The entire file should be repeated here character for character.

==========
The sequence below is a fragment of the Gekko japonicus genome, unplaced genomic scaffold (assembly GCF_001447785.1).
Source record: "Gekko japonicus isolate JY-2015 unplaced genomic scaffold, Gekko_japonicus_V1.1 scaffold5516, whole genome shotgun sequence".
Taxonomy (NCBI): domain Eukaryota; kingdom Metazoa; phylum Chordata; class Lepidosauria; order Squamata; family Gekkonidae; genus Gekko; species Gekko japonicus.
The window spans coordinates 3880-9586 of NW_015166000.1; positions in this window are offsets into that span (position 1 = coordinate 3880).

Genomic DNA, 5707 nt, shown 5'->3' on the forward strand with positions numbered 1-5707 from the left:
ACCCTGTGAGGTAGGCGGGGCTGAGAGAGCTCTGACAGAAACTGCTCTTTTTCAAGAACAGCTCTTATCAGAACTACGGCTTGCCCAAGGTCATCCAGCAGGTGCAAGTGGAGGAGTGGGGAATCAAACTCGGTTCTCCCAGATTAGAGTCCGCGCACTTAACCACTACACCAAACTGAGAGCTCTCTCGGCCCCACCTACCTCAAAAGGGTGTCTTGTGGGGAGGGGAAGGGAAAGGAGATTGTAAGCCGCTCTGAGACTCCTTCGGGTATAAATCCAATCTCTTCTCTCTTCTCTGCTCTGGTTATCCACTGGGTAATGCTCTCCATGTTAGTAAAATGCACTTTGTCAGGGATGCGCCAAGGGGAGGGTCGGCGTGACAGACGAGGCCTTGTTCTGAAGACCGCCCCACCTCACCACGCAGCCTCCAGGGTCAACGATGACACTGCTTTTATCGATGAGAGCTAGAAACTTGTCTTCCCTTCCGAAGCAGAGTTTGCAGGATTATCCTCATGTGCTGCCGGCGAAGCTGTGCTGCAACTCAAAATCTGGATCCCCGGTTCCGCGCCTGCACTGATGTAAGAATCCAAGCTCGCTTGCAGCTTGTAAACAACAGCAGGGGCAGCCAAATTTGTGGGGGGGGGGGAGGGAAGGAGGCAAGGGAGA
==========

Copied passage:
The sequence below is a fragment of the Gekko japonicus genome, unplaced genomic scaffold (assembly GCF_001447785.1).
Source record: "Gekko japonicus isolate JY-2015 unplaced genomic scaffold, Gekko_japonicus_V1.1 scaffold5516, whole genome shotgun sequence".
Taxonomy (NCBI): domain Eukaryota; kingdom Metazoa; phylum Chordata; class Lepidosauria; order Squamata; family Gekkonidae; genus Gekko; species Gekko japonicus.
The window spans coordinates 3880-9586 of NW_015166000.1; positions in this window are offsets into that span (position 1 = coordinate 3880).

Genomic DNA, 5707 nt, shown 5'->3' on the forward strand with positions numbered 1-5707 from the left:
ACCCTGTGAGGTAGGCGGGGCTGAGAGAGCTCTGACAGAAACTGCTCTTTTTCAAGAACAGCTCTTATCAGAACTACGGCTTGCCCAAGGTCATCCAGCAGGTGCAAGTGGAGGAGTGGGGAATCAAACTCGGTTCTCCCAGATTAGAGTCCGCGCACTTAACCACTACACCAAACTGAGAGCTCTCTCGGCCCCACCTACCTCAAAAGGGTGTCTTGTGGGGAGGGGAAGGGAAAGGAGATTGTAAGCCGCTCTGAGACTCCTTCGGGTATAAATCCAATCTCTTCTCTCTTCTCTGCTCTGGTTATCCACTGGGTAATGCTCTCCATGTTAGTAAAATGCACTTTGTCAGGGATGCGCCAAGGGGAGGGTCGGCGTGACAGACGAGGCCTTGTTCTGAAGACCGCCCCACCTCACCACGCAGCCTCCAGGGTCAACGATGACACTGCTTTTATCGATGAGAGCTAGAAACTTGTCTTCCCTTCCGAAGCAGAGTTTGCAGGATTATCCTCATGTGCTGCCGGCGAAGCTGTGCTGCAACTCAAAATCTGGATCCCCGGTTCCGCGCCTGCACTGATGTAAGAATCCAAGCTCGCTTGCAGCTTGTAAACAACAGCAGGGGCAGCCAAATTTGTGGGGGGGGGGGAGGGAAGGAGGCAAGGGAGA